Safe for wood to touch chimney?

Old 10-28-09, 06:20 AM
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Safe for wood to touch chimney?

Dumb question probably...but here goes.

I have a steam boiler fuled by oil. There is a concrete block chimney going up from the basement to the roof (one story ranch). There is a gap around the chimney where it passes through the floor and also when it passes through the ceiling. Since the attic is open to the outside (through vents) it also makes my basement effectivly open to the outside.

The basement gets very humid and I want to run a dehumidifyer down there, but obviously I can't dehumidify the world ...

Is it okay to close the gap with wood, or what should I use? I don't think the hot air going up the chimney is hot enough for the flash point of wood but I figure its best to ask and make sure.
Old 10-28-09, 07:04 AM
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Although many older homes were built tight against the chimney, wood should be held back, I believe it is, 2". To close your gap, use some metal flashing and seal it with fire rated foam caulk. It is important to seal both top and bottom. This gap is referred to as the chimney chase and has been costing you some $$ over the years. So, good idea, seal it up.

While you are at it and have some extra foam, locate and seal all vent pipes and electrical holes. Check any recessed lights, they should be air sealed and IC (insulation contact) rated. You can also find a substantial listing of "thermal bypasses" that the energy auditors look for when recommending efficiency upgrades.

You also mention excess humidity in the basement. In addition to the dehumidifier, try to locate the source of the moisture and correct the problem there. Any spaces with a dirt floor are noted as having excess moisture and should be covered with a vapor barrier.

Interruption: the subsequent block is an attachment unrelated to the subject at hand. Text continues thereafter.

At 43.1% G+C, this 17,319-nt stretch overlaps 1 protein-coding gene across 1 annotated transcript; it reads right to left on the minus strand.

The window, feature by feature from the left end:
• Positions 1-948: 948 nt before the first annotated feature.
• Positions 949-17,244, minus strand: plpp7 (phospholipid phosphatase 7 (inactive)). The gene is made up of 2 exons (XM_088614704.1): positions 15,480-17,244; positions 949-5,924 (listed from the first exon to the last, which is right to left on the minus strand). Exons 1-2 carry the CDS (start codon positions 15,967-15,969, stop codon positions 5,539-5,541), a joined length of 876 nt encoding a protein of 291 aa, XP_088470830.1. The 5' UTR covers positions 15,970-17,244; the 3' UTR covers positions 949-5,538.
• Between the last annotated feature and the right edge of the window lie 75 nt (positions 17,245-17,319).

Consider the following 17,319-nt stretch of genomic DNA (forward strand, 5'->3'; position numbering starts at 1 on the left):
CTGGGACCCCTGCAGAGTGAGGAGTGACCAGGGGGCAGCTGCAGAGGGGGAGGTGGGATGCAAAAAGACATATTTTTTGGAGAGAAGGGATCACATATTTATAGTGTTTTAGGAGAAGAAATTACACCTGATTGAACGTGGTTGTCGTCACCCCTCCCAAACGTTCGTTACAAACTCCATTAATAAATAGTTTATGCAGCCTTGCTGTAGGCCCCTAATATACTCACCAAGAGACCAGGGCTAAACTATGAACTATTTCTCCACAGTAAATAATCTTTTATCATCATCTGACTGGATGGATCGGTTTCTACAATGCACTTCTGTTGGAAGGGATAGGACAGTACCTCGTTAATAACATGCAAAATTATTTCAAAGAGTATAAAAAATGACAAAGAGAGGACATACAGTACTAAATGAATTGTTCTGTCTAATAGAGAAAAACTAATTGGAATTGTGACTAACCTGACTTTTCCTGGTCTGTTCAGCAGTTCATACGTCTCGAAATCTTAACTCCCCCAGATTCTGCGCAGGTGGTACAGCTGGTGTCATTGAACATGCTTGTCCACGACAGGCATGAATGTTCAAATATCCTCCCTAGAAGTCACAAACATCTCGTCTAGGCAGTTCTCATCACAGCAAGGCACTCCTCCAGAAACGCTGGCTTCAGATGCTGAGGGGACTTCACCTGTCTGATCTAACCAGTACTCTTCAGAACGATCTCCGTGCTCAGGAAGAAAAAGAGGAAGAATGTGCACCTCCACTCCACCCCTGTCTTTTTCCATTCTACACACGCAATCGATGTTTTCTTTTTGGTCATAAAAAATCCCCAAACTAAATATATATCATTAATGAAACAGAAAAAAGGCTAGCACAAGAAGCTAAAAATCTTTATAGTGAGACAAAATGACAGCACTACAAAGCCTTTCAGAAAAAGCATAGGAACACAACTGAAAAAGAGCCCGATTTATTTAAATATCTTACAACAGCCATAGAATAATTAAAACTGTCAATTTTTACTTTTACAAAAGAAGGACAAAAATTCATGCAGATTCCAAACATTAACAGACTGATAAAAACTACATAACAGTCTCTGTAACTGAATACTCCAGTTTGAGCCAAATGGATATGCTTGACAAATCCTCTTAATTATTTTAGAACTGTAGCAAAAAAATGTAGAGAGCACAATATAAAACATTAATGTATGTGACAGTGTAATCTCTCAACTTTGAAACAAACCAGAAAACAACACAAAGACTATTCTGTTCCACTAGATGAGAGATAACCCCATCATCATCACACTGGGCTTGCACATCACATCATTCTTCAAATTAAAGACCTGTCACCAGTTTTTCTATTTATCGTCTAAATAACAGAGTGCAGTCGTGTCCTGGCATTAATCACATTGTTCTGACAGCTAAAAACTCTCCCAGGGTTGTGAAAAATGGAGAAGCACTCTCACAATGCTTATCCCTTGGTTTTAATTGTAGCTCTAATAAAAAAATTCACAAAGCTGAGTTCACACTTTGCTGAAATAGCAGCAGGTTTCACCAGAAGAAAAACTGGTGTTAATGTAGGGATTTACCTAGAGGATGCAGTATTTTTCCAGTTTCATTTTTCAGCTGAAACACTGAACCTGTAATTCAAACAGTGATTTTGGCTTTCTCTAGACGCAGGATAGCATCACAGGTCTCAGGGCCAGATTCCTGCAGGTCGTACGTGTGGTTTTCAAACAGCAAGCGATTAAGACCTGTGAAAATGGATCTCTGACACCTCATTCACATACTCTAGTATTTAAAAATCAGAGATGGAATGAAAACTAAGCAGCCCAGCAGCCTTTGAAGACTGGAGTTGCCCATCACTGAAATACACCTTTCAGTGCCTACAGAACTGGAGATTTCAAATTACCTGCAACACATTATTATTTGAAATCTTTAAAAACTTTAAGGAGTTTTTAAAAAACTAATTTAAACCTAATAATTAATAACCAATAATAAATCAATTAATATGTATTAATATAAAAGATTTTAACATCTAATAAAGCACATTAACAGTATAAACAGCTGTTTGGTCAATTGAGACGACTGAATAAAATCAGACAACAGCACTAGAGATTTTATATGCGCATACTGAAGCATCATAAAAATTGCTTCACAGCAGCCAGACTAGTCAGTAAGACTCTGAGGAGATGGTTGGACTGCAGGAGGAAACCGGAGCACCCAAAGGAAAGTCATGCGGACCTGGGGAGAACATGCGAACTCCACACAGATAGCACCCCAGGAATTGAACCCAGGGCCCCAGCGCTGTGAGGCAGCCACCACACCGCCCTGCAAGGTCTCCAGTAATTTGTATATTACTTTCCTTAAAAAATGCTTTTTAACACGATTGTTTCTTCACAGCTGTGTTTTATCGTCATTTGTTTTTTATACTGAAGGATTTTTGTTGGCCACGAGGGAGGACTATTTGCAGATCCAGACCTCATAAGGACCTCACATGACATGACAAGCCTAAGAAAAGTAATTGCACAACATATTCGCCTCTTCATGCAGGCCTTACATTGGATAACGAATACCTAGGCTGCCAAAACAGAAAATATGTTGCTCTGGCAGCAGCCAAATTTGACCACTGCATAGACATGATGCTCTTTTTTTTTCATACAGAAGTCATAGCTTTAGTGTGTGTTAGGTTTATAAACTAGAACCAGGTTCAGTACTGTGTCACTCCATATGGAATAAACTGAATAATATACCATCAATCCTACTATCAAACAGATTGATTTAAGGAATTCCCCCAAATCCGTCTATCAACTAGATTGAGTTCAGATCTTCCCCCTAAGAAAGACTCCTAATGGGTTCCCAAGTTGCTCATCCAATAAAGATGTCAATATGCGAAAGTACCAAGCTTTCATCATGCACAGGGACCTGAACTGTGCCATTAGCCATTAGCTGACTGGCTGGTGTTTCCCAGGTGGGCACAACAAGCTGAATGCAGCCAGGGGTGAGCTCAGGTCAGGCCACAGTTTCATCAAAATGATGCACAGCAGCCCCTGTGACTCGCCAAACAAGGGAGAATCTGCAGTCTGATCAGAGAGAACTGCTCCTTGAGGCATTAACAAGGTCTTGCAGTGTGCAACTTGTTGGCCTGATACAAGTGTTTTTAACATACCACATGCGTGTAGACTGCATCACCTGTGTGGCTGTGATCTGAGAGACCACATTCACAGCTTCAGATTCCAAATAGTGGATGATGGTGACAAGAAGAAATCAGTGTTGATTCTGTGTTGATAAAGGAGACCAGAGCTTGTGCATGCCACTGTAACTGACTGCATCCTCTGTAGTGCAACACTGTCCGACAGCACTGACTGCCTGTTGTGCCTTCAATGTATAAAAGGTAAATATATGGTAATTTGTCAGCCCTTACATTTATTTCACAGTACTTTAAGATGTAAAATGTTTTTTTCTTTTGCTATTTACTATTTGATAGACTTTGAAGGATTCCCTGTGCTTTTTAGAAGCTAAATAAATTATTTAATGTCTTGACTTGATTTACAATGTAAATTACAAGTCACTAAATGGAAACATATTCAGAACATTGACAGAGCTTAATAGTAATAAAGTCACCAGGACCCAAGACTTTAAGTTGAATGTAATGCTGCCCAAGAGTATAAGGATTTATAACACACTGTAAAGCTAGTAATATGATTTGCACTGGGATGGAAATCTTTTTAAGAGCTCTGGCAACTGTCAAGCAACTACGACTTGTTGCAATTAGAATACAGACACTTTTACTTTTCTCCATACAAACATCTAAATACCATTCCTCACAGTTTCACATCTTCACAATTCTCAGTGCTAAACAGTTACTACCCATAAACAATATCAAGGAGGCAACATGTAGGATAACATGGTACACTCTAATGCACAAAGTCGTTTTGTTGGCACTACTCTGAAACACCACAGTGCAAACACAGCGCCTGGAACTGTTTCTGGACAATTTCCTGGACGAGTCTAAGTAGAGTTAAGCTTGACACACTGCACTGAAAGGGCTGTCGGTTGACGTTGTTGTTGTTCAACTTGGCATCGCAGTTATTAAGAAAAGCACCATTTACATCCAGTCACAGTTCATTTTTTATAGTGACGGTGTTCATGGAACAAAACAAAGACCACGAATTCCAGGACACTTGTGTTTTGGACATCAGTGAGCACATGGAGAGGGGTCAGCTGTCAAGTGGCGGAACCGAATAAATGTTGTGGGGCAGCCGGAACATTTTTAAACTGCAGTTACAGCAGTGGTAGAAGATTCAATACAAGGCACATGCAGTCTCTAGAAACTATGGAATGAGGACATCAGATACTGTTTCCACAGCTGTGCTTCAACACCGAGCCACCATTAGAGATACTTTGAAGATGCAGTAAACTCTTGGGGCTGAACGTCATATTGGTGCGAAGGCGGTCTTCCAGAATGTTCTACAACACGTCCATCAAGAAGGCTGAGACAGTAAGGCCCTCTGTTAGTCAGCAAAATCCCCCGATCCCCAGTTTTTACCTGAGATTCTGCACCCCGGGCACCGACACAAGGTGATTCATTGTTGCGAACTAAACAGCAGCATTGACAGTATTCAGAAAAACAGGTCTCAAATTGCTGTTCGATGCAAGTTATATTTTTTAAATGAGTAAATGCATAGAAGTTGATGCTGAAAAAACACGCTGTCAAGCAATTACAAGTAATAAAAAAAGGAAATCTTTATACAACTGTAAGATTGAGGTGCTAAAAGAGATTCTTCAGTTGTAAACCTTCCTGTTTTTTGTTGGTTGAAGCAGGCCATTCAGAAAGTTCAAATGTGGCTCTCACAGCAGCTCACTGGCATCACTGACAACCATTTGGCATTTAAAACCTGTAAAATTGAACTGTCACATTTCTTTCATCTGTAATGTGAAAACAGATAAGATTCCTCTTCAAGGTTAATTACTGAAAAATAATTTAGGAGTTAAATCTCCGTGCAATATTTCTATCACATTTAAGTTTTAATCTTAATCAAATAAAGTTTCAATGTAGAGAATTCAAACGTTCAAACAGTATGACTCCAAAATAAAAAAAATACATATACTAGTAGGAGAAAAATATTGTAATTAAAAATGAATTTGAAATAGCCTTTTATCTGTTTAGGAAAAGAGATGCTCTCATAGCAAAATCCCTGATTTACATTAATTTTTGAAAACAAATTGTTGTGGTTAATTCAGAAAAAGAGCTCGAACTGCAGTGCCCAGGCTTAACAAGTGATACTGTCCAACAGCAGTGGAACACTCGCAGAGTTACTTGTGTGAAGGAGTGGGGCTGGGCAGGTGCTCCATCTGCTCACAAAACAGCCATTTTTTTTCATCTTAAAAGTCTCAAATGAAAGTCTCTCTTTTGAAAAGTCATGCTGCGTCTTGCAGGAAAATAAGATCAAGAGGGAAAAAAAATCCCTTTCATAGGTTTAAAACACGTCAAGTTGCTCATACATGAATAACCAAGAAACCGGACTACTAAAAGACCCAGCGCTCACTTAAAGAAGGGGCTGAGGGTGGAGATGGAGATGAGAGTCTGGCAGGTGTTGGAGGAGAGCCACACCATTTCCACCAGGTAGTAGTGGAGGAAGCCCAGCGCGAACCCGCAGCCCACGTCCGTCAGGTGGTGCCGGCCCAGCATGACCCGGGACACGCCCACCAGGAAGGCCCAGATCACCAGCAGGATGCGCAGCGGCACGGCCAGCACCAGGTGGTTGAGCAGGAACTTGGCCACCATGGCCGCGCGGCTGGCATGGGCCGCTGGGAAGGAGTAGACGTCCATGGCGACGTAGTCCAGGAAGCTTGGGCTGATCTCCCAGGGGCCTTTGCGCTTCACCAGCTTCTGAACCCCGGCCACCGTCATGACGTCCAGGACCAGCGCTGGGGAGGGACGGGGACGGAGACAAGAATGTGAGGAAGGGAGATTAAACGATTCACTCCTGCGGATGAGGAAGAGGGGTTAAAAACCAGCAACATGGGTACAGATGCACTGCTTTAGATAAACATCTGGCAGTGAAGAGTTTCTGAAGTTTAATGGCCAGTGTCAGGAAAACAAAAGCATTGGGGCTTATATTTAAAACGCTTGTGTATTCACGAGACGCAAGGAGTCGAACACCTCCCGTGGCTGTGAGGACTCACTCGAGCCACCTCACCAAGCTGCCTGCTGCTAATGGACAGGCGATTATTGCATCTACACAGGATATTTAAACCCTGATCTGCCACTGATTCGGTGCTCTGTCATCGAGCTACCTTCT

Hope this helps
Old 12-10-09, 11:12 PM
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Hi Bud,

I have this same situation. Can you explain in more detail how exactly to seal the opening with the flashing and foam caulk?

And what type of flashing should I buy?
Old 12-11-09, 04:25 AM
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Originally Posted by Bud9051 View Post
Although many older homes were built tight against the chimney, wood should be held back, I believe it is, 2".Bud
The 2" rule is from IRC R1001.15 Chimney clearances. Any portion of a masonry chimney located in the interior of the building or within the exterior wall of the building shall have a [minimum air space clearance to combustibles of 2 inches (51 mm). Chimneys located entirely outside the exterior walls of the building, including chimneys that pass through the soffit or cornice, shall have a minimum air space clearance of 1 inch (25 mm). The air space shall not be filled, except to provide fire blocking in accordance with Section R1001.16.

Which leads us to:

R1001.16 Chimney fireblocking. All spaces between chimneys and floors and ceilings through which chimneys pass shall be fireblocked with noncombustible material securely fastened in place. The fireblocking of spaces between chimneys and wood joists, beams or headers shall be to a depth of 1 inch (25.4 mm) and shall only be placed on strips of metal or metal lath laid across the spaces between combustible material and the chimney.
Old 12-14-09, 01:02 PM
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Thanks ... it has been awhile and I still have not gotten around to this. Now that winter is close I probably should stop putting it off.

This metal (flashing), I assume it goes on the wood joists? Or both the joists and the brick? How can you secure it, since there obviously isn't enough room to get a hammer/drill in there?

First time home buyer, so clueless on these kinds of things :S

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